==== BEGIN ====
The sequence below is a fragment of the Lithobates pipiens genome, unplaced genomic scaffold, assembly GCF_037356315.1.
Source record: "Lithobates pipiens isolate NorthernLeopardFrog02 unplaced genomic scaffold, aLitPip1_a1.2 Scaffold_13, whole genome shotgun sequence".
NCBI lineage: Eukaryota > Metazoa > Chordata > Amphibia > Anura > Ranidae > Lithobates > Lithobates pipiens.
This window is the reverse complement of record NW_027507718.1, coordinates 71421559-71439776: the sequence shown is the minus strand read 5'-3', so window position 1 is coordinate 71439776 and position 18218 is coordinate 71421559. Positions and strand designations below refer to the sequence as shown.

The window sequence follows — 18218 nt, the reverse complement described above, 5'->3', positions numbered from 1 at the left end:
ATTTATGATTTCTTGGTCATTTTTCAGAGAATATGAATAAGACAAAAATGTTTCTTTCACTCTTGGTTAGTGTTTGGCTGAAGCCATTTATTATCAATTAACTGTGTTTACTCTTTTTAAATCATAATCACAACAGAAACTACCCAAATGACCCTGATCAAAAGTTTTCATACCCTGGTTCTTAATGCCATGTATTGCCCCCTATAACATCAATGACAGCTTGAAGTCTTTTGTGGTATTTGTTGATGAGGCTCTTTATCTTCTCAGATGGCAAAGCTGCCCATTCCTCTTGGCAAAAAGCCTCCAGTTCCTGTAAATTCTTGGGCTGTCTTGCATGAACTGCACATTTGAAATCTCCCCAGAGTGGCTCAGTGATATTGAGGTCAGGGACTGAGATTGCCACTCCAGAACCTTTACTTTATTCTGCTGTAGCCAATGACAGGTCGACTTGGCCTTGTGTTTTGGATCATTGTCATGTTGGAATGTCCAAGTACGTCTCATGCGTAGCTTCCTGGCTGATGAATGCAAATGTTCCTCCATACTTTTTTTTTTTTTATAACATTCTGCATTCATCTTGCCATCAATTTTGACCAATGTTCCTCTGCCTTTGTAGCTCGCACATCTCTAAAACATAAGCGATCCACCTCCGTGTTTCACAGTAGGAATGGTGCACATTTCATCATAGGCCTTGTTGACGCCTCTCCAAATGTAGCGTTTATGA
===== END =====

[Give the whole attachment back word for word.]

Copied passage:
The sequence below is a fragment of the Lithobates pipiens genome, unplaced genomic scaffold, assembly GCF_037356315.1.
Source record: "Lithobates pipiens isolate NorthernLeopardFrog02 unplaced genomic scaffold, aLitPip1_a1.2 Scaffold_13, whole genome shotgun sequence".
NCBI lineage: Eukaryota > Metazoa > Chordata > Amphibia > Anura > Ranidae > Lithobates > Lithobates pipiens.
This window is the reverse complement of record NW_027507718.1, coordinates 71421559-71439776: the sequence shown is the minus strand read 5'-3', so window position 1 is coordinate 71439776 and position 18218 is coordinate 71421559. Positions and strand designations below refer to the sequence as shown.

The window sequence follows — 18218 nt, the reverse complement described above, 5'->3', positions numbered from 1 at the left end:
ATTTATGATTTCTTGGTCATTTTTCAGAGAATATGAATAAGACAAAAATGTTTCTTTCACTCTTGGTTAGTGTTTGGCTGAAGCCATTTATTATCAATTAACTGTGTTTACTCTTTTTAAATCATAATCACAACAGAAACTACCCAAATGACCCTGATCAAAAGTTTTCATACCCTGGTTCTTAATGCCATGTATTGCCCCCTATAACATCAATGACAGCTTGAAGTCTTTTGTGGTATTTGTTGATGAGGCTCTTTATCTTCTCAGATGGCAAAGCTGCCCATTCCTCTTGGCAAAAAGCCTCCAGTTCCTGTAAATTCTTGGGCTGTCTTGCATGAACTGCACATTTGAAATCTCCCCAGAGTGGCTCAGTGATATTGAGGTCAGGGACTGAGATTGCCACTCCAGAACCTTTACTTTATTCTGCTGTAGCCAATGACAGGTCGACTTGGCCTTGTGTTTTGGATCATTGTCATGTTGGAATGTCCAAGTACGTCTCATGCGTAGCTTCCTGGCTGATGAATGCAAATGTTCCTCCATACTTTTTTTTTTTTTATAACATTCTGCATTCATCTTGCCATCAATTTTGACCAATGTTCCTCTGCCTTTGTAGCTCGCACATCTCTAAAACATAAGCGATCCACCTCCGTGTTTCACAGTAGGAATGGTGCACATTTCATCATAGGCCTTGTTGACGCCTCTCCAAATGTAGCGTTTATGA